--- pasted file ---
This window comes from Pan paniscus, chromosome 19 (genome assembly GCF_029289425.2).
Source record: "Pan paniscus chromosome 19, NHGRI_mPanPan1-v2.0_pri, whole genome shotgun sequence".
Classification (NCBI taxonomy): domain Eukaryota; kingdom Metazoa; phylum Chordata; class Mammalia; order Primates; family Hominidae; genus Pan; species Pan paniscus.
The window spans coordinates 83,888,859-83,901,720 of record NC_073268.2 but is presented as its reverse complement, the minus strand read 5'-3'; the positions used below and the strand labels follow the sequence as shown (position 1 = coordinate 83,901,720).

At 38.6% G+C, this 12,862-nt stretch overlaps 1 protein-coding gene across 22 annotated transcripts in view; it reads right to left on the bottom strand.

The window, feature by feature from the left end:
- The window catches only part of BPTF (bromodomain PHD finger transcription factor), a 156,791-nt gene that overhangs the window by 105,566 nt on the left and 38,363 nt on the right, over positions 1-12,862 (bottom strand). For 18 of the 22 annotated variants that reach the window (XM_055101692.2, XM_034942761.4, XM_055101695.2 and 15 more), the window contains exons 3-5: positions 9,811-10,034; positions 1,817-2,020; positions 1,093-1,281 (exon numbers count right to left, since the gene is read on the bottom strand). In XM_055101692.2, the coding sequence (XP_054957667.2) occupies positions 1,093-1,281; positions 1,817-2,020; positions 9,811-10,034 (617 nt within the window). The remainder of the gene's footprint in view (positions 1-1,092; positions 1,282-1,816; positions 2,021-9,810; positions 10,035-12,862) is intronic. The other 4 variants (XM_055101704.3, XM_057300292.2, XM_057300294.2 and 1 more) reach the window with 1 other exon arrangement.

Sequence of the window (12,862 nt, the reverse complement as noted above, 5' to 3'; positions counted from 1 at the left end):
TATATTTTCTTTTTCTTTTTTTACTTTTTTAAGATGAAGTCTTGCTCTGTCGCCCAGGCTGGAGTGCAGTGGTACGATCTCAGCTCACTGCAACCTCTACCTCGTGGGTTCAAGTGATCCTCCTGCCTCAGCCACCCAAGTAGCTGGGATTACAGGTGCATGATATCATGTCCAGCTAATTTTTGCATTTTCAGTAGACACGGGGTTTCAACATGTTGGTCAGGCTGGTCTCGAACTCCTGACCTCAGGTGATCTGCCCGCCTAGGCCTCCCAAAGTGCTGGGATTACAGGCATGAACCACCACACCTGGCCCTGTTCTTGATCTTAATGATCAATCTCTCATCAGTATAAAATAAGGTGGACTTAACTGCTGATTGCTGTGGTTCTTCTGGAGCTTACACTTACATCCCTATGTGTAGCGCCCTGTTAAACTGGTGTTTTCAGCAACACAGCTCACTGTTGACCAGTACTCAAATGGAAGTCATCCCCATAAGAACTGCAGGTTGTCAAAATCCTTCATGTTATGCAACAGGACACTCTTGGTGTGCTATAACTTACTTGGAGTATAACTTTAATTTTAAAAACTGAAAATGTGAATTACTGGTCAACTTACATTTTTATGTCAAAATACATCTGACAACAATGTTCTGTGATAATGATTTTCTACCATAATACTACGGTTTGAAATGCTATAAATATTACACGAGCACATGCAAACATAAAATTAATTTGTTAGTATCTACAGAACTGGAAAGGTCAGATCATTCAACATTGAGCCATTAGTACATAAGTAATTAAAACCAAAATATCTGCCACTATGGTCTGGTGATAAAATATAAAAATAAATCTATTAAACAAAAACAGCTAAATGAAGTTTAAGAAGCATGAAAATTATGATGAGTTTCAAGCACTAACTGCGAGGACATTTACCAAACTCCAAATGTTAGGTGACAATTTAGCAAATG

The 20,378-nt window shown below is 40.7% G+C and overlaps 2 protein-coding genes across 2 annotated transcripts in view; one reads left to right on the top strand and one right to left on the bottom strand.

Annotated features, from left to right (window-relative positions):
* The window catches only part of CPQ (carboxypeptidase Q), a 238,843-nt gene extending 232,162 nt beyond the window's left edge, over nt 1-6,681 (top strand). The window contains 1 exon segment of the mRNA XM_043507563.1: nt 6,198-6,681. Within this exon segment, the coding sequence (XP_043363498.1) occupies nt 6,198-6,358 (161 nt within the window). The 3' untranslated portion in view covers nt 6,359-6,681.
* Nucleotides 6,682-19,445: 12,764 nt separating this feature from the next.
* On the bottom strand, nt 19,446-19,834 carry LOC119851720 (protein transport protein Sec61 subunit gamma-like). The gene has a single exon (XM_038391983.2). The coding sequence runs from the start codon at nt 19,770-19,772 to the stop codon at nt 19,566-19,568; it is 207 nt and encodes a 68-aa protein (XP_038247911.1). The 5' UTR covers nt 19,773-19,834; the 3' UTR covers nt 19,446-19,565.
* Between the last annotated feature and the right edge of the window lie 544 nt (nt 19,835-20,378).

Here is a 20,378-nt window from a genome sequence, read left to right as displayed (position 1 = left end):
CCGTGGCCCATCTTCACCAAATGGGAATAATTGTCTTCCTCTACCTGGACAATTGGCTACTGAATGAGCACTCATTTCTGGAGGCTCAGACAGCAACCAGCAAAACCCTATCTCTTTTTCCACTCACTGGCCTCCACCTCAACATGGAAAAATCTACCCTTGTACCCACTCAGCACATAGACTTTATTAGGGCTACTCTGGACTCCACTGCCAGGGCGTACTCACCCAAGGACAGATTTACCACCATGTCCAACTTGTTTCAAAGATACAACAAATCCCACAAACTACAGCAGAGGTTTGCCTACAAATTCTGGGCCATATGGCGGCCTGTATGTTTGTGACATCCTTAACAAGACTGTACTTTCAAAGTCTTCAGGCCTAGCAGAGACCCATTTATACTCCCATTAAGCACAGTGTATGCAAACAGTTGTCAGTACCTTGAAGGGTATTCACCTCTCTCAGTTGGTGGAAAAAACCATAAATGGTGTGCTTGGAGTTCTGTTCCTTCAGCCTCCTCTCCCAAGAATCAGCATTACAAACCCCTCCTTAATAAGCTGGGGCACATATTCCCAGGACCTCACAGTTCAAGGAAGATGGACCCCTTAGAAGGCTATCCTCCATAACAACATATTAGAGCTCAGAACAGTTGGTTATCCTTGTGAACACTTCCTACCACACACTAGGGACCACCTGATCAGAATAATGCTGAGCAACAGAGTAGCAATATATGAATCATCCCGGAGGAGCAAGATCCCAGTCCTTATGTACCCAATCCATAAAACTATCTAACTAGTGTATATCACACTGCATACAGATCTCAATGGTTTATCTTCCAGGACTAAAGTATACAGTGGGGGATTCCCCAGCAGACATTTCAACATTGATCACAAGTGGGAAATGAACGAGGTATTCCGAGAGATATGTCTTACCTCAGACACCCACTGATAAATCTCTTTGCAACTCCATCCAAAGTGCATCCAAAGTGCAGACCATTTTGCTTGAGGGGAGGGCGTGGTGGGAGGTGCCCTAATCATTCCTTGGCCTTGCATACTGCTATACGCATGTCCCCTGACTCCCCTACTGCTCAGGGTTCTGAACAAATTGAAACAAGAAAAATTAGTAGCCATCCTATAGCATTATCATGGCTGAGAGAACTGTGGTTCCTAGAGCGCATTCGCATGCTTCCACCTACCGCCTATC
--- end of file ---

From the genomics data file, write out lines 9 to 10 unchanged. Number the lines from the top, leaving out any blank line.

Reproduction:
TATATTTTCTTTTTCTTTTTTTACTTTTTTAAGATGAAGTCTTGCTCTGTCGCCCAGGCTGGAGTGCAGTGGTACGATCTCAGCTCACTGCAACCTCTACCTCGTGGGTTCAAGTGATCCTCCTGCCTCAGCCACCCAAGTAGCTGGGATTACAGGTGCATGATATCATGTCCAGCTAATTTTTGCATTTTCAGTAGACACGGGGTTTCAACATGTTGGTCAGGCTGGTCTCGAACTCCTGACCTCAGGTGATCTGCCCGCCTAGGCCTCCCAAAGTGCTGGGATTACAGGCATGAACCACCACACCTGGCCCTGTTCTTGATCTTAATGATCAATCTCTCATCAGTATAAAATAAGGTGGACTTAACTGCTGATTGCTGTGGTTCTTCTGGAGCTTACACTTACATCCCTATGTGTAGCGCCCTGTTAAACTGGTGTTTTCAGCAACACAGCTCACTGTTGACCAGTACTCAAATGGAAGTCATCCCCATAAGAACTGCAGGTTGTCAAAATCCTTCATGTTATGCAACAGGACACTCTTGGTGTGCTATAACTTACTTGGAGTATAACTTTAATTTTAAAAACTGAAAATGTGAATTACTGGTCAACTTACATTTTTATGTCAAAATACATCTGACAACAATGTTCTGTGATAATGATTTTCTACCATAATACTACGGTTTGAAATGCTATAAATATTACACGAGCACATGCAAACATAAAATTAATTTGTTAGTATCTACAGAACTGGAAAGGTCAGATCATTCAACATTGAGCCATTAGTACATAAGTAATTAAAACCAAAATATCTGCCACTATGGTCTGGTGATAAAATATAAAAATAAATCTATTAAACAAAAACAGCTAAATGAAGTTTAAGAAGCATGAAAATTATGATGAGTTTCAAGCACTAACTGCGAGGACATTTACCAAACTCCAAATGTTAGGTGACAATTTAGCAAATG

The 20,378-nt window shown below is 40.7% G+C and overlaps 2 protein-coding genes across 2 annotated transcripts in view; one reads left to right on the top strand and one right to left on the bottom strand.